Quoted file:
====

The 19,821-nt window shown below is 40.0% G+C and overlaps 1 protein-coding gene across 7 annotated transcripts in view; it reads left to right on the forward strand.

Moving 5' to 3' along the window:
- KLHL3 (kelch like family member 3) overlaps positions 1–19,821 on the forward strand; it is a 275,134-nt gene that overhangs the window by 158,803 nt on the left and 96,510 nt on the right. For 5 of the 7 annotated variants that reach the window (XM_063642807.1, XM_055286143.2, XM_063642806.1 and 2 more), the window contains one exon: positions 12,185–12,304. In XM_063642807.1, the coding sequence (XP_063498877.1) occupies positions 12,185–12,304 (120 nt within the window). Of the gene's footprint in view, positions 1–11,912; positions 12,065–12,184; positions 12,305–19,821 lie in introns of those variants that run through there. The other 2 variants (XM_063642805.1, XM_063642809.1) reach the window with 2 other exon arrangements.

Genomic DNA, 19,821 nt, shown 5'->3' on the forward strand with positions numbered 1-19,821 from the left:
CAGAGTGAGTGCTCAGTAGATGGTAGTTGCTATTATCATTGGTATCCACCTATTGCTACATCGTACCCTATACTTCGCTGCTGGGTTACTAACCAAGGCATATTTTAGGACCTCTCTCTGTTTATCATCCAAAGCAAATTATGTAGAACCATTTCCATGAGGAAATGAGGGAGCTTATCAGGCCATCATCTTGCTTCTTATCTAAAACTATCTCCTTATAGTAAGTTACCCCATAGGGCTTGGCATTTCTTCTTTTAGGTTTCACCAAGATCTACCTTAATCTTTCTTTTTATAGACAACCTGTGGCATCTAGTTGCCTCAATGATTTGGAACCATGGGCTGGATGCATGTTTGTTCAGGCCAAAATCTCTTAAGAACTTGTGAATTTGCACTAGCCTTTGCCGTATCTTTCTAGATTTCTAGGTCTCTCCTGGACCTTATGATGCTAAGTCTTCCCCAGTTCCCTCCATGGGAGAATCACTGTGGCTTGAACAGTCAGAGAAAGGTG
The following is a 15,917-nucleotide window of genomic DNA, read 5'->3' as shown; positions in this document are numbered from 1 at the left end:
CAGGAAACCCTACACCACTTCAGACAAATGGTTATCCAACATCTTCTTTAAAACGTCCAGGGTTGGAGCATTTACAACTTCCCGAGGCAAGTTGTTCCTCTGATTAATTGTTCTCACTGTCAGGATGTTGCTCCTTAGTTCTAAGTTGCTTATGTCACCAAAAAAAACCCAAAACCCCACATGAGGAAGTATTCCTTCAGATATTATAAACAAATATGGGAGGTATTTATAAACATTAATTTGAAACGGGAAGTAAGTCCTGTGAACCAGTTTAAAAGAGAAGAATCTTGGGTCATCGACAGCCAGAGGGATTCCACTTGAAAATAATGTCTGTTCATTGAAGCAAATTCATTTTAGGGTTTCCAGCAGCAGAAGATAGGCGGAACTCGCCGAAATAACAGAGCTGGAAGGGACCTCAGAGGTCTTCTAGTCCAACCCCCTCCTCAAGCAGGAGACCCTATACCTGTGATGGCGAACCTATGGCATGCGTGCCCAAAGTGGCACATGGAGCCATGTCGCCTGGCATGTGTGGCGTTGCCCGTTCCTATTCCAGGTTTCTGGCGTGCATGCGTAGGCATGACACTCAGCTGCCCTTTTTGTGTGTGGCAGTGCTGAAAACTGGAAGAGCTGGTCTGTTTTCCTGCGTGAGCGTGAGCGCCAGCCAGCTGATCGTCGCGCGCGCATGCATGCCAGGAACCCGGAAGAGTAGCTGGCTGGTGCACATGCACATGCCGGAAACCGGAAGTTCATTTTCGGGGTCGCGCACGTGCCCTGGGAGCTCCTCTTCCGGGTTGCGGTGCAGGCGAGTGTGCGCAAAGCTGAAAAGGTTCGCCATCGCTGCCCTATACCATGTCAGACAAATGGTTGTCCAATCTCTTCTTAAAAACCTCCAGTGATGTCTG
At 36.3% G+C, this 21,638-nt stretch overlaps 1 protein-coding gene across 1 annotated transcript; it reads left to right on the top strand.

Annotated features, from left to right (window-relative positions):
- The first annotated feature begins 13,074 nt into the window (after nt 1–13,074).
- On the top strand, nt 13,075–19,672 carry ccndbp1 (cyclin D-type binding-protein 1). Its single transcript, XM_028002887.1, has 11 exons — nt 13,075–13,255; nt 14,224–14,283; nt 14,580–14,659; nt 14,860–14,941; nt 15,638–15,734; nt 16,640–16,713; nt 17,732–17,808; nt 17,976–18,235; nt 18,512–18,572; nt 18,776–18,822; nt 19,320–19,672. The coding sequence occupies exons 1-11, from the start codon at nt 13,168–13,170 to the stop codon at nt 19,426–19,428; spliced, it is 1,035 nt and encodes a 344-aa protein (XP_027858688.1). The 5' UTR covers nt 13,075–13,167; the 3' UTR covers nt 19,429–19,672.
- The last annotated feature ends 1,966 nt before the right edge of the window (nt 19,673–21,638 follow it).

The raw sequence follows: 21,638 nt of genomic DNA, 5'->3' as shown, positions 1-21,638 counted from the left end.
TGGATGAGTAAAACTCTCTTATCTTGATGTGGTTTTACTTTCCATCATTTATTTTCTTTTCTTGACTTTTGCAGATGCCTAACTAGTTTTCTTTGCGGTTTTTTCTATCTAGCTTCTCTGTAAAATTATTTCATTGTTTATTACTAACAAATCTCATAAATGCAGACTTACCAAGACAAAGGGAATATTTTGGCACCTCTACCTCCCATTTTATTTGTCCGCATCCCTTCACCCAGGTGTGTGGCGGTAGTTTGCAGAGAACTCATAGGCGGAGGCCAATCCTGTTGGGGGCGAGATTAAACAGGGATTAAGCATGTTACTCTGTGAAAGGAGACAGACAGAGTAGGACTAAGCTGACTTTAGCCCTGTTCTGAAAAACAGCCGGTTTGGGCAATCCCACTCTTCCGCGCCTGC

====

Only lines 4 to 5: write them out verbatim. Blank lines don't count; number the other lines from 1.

Genomic DNA, 19,821 nt, shown 5'->3' on the forward strand with positions numbered 1-19,821 from the left:
CAGAGTGAGTGCTCAGTAGATGGTAGTTGCTATTATCATTGGTATCCACCTATTGCTACATCGTACCCTATACTTCGCTGCTGGGTTACTAACCAAGGCATATTTTAGGACCTCTCTCTGTTTATCATCCAAAGCAAATTATGTAGAACCATTTCCATGAGGAAATGAGGGAGCTTATCAGGCCATCATCTTGCTTCTTATCTAAAACTATCTCCTTATAGTAAGTTACCCCATAGGGCTTGGCATTTCTTCTTTTAGGTTTCACCAAGATCTACCTTAATCTTTCTTTTTATAGACAACCTGTGGCATCTAGTTGCCTCAATGATTTGGAACCATGGGCTGGATGCATGTTTGTTCAGGCCAAAATCTCTTAAGAACTTGTGAATTTGCACTAGCCTTTGCCGTATCTTTCTAGATTTCTAGGTCTCTCCTGGACCTTATGATGCTAAGTCTTCCCCAGTTCCCTCCATGGGAGAATCACTGTGGCTTGAACAGTCAGAGAAAGGTG